More than a dozen House Democrats are asking the Justice Department’s Office of the Inspector General to look into the labor secretary’s 2007 plea deal with a hedge fund manager accused of abusing underage girls.

The letter to the DOJ, obtained by Bloomberg Law, comes days after a Nov. 28 story by The Miami Herald detailed a plea agreement that Secretary Alexander Acosta, then a U.S. attorney in Miami, reached with lawyers for Jeffrey Epstein. The deal landed Epstein behind bars for 13 months on prostitution convictions and effectively stopped an investigation into claims he abused as many as 80 women, the bulk of them underage at the time.

The letter was signed by 15 House members, including 11 who represent Florida congressional districts, calls for the inspector general to look at the deal that “had the effect of shutting down a Federal Bureau of Investigation examination of whether there were more victims and astonishingly granted immunity to potential co-conspirators.”

“As Members of Congress intent on ensuring the equal application of justice and gravely concerned with the plague of sex trafficking and sexual abuse, we urge you to conduct an investigation into the circumstances surrounding the non-prosecution agreement Mr. Acosta entered into with Mr. Epstein,” the lawmakers wrote, led by Rep. Debbie Wasserman Schultz (D-Fla.).

A DOL spokesperson, who spoke on condition of anonymity, said the issue was already addressed, during Acosta’s confirmation hearing before the Senate Health, Education, Labor and Pensions Committee.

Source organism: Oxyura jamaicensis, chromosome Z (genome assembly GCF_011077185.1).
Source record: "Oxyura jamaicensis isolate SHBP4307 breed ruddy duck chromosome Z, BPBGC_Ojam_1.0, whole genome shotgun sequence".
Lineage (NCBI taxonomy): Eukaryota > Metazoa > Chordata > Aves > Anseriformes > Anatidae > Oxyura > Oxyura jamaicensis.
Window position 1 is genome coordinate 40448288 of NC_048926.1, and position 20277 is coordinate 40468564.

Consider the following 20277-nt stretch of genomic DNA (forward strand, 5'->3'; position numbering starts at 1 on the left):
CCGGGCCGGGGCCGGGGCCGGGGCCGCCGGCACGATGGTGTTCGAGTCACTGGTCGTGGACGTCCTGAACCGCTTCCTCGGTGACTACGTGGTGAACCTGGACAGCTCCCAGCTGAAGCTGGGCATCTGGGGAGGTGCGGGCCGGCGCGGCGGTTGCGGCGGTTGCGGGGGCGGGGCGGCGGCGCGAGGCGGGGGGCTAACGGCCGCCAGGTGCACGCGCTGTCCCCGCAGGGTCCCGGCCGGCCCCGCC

“This matter has been publicly addressed previously, including during confirmation hearings,” the DOL official said in an email. “The U.S. Attorney’s Office for the Southern District of Florida has defended the actions in this case across three administrations, and the U.S. Attorney’s Office for the Southern District of Florida is the appropriate office for your inquiry.”

The U.S. Attorney’s Office for the Southern District of Florida didn’t immediately respond to Bloomberg Law’s request for comment.

President Donald Trump nominated Acosta for labor secretary last year after fast-food executive Andy Puzder bowed out of the confirmation process following reports of decades-old domestic abuse. The HELP Committee approved Acosta’s nomination In March 2017, in a 12-11 party-line vote. The full Senate confirmed his nomination in a 60-38 vote in April 2017.

Acosta, who is widely said to have his eye on a federal judgeship, is rumored to be a possible nominee for attorney general.